March 18, 2009 | By Kurt Opsahl

Sunshine Week: February 8, 2002 NSA Surveillance Memo

Yesterday, we published a list of missing documents related to the NSA warrantless surveillance program as part of EFF's celebration of Sunshine Week, and began to analyze what some of these missing documents might be.

Today, we turn to a document known as OLC 62. According to a declaration filed by Deputy Assistant Attorney General Steven Bradbury:

OLC 62 [is] a February 8, 2002, memorandum from a Deputy Assistant Attorney General in OLC to the General Counsel of another federal agency, prepared in response to a request for OLC views regarding the legality of certain hypothetical activities.

Since OLC 62 is a document from a Freedom of Information Act lawsuit seeking documents about the NSA warrantless wiretapping program, we know that the memo dealt with that subject. At the time, John Yoo was the only Deputy Assistant Attorney General in the Office of Legal Counsel (OLC) who was cleared for the NSA Program, indicating he was the author.

On March 2, 2009, the DOJ released a memo, dated January 15, 2009, that rescinded a February 8, 2002, memo from OLC Deputy Assistant Attorney General John Yoo to William J. Haynes II, the General Counsel of the Department of Defense. It would be quite a coincidence if this was not a reference to the same memo.

The January 15, 2009, memo was written by Bradbury. Bradbury describes the February 8, 2002, memo as incorrectly asserting that Congress did not include a clear statement that FISA overrode the president’s “inherent” authority to conduct warrantless wiretapping, citing page 13. This indicates is it at least 13 pages long.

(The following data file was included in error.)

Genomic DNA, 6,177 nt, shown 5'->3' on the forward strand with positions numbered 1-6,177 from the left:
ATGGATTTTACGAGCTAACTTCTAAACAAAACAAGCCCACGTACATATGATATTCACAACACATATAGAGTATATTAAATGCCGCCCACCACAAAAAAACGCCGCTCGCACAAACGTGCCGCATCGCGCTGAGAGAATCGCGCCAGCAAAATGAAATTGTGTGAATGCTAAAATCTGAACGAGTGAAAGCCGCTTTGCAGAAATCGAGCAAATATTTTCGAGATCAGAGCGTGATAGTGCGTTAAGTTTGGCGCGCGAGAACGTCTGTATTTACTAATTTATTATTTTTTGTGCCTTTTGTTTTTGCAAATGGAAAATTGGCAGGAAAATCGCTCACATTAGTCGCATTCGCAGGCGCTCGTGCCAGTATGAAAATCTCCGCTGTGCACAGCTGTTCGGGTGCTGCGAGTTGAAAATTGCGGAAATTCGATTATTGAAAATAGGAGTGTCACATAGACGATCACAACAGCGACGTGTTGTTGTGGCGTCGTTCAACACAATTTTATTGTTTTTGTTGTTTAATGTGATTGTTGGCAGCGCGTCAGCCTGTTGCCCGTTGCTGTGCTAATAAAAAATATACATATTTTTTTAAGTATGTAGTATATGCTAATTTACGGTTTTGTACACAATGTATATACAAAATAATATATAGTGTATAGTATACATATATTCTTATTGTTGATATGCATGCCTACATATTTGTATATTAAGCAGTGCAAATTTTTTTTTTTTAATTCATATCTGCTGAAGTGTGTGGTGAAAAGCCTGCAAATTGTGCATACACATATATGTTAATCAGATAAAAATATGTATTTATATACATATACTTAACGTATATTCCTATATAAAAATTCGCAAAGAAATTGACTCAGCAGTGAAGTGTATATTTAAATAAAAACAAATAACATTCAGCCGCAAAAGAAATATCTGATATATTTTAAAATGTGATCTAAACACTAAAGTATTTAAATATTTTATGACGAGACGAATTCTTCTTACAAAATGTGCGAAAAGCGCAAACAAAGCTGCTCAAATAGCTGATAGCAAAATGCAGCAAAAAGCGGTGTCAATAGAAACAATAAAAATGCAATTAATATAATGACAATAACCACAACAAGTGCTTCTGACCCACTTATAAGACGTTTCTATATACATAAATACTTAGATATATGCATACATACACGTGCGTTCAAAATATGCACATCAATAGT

The January 15, 2009, memo redacts the subject of the February 8, 2002, memo, citing to “Re: [Classified Matter].” Thus, while we know that the February 8, 2002, memo dealt with the so-called inherent authority for the Executive to conduct warrantless wiretapping in violation of FISA, we do not know what the “certain hypothetical activities” were. However, the use of the term “hypothetical” suggests that, on February 8, 2002, the activities were not yet operational.

There are a couple of interesting Department of Defense surveillance initiatives around that time that one would expect the DOD to seek legal advice before conducting. One is the Total Information Awareness (TIA) program, which was established at the Department of Defense (DOD) in January 2002. (See DOD’s Executive Summary).

Another is the DOD’s Counterintelligence Field Activity (CIFA). On February 19, 2002, the DOD issued, DOD 5105.67, a directive establishing CIFA. (See National Security Archive’s Electronic Briefing Book on CIFA).

Both TIA and CIFA have since been shut down.

The public deserves to know about the programs that the DOD considered in reliance on John Yoo’s flawed (and subsequently withdrawn) legal analysis. We urge the Obama Administration to release this memo.

Updated, April 8 2009: Recently, the government filed a brief in the ACLU's Freedom of Information Act (FOIA) case over OLC 62. In the brief, the government confirmed that the January 15, 2009 OLC memorandum "references to OLC 62," and acknowledged "that OLC 62 ... contains a particular 'questionable proposition' of law." OLC 62, which addressed "the legality of certain hypothetical activities," misapplied the Foreign Intelligence Surveillance Act. Nevertheless, the government asserted the contents of OLC 62 remain either "classified or nonsegregable from information that is classified," and insisted that it remain at the bottom of a deep, dark well of secrecy.

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